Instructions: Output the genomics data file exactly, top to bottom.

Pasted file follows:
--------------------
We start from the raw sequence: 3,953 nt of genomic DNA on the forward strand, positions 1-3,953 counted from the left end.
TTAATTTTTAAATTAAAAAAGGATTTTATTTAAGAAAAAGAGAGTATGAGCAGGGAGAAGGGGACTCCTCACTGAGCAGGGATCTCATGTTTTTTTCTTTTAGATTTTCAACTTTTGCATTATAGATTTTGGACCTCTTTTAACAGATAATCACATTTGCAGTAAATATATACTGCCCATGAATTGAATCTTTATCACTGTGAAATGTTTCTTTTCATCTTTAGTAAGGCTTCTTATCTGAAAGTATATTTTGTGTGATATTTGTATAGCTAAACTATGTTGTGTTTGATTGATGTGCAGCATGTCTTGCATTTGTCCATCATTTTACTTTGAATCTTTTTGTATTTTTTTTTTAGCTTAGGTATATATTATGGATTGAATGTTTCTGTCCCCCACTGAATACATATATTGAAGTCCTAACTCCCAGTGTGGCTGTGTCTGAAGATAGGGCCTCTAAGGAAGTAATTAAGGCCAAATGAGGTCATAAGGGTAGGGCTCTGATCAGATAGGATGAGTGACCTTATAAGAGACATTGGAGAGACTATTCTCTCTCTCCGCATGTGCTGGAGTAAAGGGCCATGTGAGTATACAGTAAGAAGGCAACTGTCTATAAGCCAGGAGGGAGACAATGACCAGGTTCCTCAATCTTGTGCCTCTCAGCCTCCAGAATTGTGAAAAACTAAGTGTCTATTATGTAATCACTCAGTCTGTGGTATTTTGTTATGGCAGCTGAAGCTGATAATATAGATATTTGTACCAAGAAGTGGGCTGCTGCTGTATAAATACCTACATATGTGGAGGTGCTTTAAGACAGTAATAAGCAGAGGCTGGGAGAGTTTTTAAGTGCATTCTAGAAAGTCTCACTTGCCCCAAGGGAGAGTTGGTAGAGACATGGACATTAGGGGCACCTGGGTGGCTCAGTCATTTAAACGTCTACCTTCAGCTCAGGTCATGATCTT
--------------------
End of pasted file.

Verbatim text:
We start from the raw sequence: 3,953 nt of genomic DNA on the forward strand, positions 1-3,953 counted from the left end.
TTAATTTTTAAATTAAAAAAGGATTTTATTTAAGAAAAAGAGAGTATGAGCAGGGAGAAGGGGACTCCTCACTGAGCAGGGATCTCATGTTTTTTTCTTTTAGATTTTCAACTTTTGCATTATAGATTTTGGACCTCTTTTAACAGATAATCACATTTGCAGTAAATATATACTGCCCATGAATTGAATCTTTATCACTGTGAAATGTTTCTTTTCATCTTTAGTAAGGCTTCTTATCTGAAAGTATATTTTGTGTGATATTTGTATAGCTAAACTATGTTGTGTTTGATTGATGTGCAGCATGTCTTGCATTTGTCCATCATTTTACTTTGAATCTTTTTGTATTTTTTTTTTAGCTTAGGTATATATTATGGATTGAATGTTTCTGTCCCCCACTGAATACATATATTGAAGTCCTAACTCCCAGTGTGGCTGTGTCTGAAGATAGGGCCTCTAAGGAAGTAATTAAGGCCAAATGAGGTCATAAGGGTAGGGCTCTGATCAGATAGGATGAGTGACCTTATAAGAGACATTGGAGAGACTATTCTCTCTCTCCGCATGTGCTGGAGTAAAGGGCCATGTGAGTATACAGTAAGAAGGCAACTGTCTATAAGCCAGGAGGGAGACAATGACCAGGTTCCTCAATCTTGTGCCTCTCAGCCTCCAGAATTGTGAAAAACTAAGTGTCTATTATGTAATCACTCAGTCTGTGGTATTTTGTTATGGCAGCTGAAGCTGATAATATAGATATTTGTACCAAGAAGTGGGCTGCTGCTGTATAAATACCTACATATGTGGAGGTGCTTTAAGACAGTAATAAGCAGAGGCTGGGAGAGTTTTTAAGTGCATTCTAGAAAGTCTCACTTGCCCCAAGGGAGAGTTGGTAGAGACATGGACATTAGGGGCACCTGGGTGGCTCAGTCATTTAAACGTCTACCTTCAGCTCAGGTCATGATCTT